Turning spatial data into travel
Natasha Spokes, BSc (Eng)'05, graduated with a Minor in Entrepreneurship. She is the CEO and co-founder of FarCloser Travel, a tech company that connects travelers seeking authentic, life-enriching tours with the companies providing them. She is responsible for leading the company's mission of becoming a leading online marketplace for touring. Prior to founding FarCloser, Natasha worked in a variety of roles in the geomatics industry both in Canada and abroad in Australia. With professional experience as a surveyor, spatial analyst, GIS consultant and business development manager in a wide range of industries, Natasha turned her focus to disrupting the travel industry in 2017. She is the chair of the Geomatics Engineering Advisory Committee and loves mentoring students who are interested in pursuing their entrepreneurial dream.
Engineering can be a pretty intense program, so you're often head down, putting everything into your courses. But, once you graduate, so much of the real world is based around your network and the relationships you've built.
CEO and Co-founder, FarCloser Travel
What is your favourite memory from your time at UCalgary?
It's a toss-up between the year I spent in the US on internship and Engineering Week in my final year. Working for an aerial survey company in Colorado, I had the chance to travel all across the states operating aerial survey equipment in the company plane. On the other hand, the Department of Geomatics Engineering is usually an underdog when it comes to interdepartmental challenges, so it was really fun to put up a good showing for our Geo-st Busters theme.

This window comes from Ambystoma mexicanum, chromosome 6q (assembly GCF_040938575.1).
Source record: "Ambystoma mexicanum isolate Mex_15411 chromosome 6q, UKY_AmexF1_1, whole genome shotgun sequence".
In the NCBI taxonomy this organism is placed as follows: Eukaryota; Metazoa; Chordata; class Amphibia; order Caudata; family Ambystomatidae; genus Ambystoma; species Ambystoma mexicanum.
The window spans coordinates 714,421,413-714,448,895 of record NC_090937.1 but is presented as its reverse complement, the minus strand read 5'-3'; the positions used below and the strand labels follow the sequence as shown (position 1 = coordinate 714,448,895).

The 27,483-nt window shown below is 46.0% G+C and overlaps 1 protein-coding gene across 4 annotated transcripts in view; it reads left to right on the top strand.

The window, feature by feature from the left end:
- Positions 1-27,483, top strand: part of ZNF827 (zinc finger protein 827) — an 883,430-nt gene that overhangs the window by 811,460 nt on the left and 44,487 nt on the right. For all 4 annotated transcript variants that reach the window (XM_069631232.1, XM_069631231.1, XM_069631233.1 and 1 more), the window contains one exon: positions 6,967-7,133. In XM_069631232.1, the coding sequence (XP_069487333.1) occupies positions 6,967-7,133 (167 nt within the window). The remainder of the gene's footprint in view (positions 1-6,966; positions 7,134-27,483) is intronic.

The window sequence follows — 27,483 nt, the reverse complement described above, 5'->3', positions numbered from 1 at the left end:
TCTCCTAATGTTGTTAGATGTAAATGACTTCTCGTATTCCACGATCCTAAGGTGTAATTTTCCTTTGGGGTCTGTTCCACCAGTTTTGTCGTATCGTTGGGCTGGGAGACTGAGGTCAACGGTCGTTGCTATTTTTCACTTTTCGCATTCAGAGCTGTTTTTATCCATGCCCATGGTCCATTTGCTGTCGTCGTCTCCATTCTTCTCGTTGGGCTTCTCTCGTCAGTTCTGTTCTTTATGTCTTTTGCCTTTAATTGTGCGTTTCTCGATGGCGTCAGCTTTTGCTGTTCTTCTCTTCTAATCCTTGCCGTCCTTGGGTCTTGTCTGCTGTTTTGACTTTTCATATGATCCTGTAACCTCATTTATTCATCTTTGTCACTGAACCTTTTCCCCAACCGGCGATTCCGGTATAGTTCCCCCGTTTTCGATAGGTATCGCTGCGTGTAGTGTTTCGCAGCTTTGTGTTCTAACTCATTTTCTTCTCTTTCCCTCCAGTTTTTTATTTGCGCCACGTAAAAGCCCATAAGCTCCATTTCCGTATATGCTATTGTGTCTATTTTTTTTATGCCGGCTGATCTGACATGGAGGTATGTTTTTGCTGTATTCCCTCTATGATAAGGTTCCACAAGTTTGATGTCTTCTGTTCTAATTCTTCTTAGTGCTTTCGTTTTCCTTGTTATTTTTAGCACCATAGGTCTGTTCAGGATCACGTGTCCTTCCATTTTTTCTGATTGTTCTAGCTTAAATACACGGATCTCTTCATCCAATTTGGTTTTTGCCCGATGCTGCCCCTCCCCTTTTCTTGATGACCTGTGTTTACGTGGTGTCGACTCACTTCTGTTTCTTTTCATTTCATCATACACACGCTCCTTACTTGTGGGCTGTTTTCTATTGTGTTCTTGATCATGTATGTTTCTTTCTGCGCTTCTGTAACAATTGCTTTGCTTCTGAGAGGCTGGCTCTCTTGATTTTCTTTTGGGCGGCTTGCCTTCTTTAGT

What was your favourite campus hang-out spot?
The Geo 'fishbowl' homeroom was a great place to connect with other Geo's and decompress, and the Den was always a good time when you needed to get out of the engineering building.
What advice would you give your student self, knowing what you do now?
Have more fun. Engineering can be a pretty intense program, so you're often head down, putting everything into your courses. But, once you graduate, so much of the real world is based around your network and the relationships you've built. It's likely that the people you go to school with will cross your professional path down the road, so it pays to get to know them while you are all 'living' under one roof.
How did your engineering degree help you get to where you are today?
My engineering degree gave me the ability to travel and work abroad for six years after graduation, providing me with a whole new perspective on what it meant to be a geomatics engineer. I "learned how to learn" during my time at university, which has given me the courage and skills to try new things and take on challenges that weren't part of the "engineering brochure." Although the technical skills I learned at school were important, gaining the foundation to approach opportunities with a problem-solving mindset has opened doors I never would have imagined at convocation.
How has your career path evolved and changed since your graduation?
I've been fortunate to have had a wide variety of career experiences since graduation and, although it hasn't been a traditional path, it has been highly fulfilling. From being the lead surveyor on a brand new rugby stadium in Australia to managing a fishing lodge in the Gulf of Carpentaria, and now being CEO of a travel tech company, I've been able to use aspects of my degree in every role I've had. Starting in junior roles in the field and working up to more senior positions allowed me to gain a full appreciation for the work required at each level and the importance of data quality. Now, being part of the startup-ecosystem in Calgary, I get to learn from leaders in their respective fields and develop new skills every day.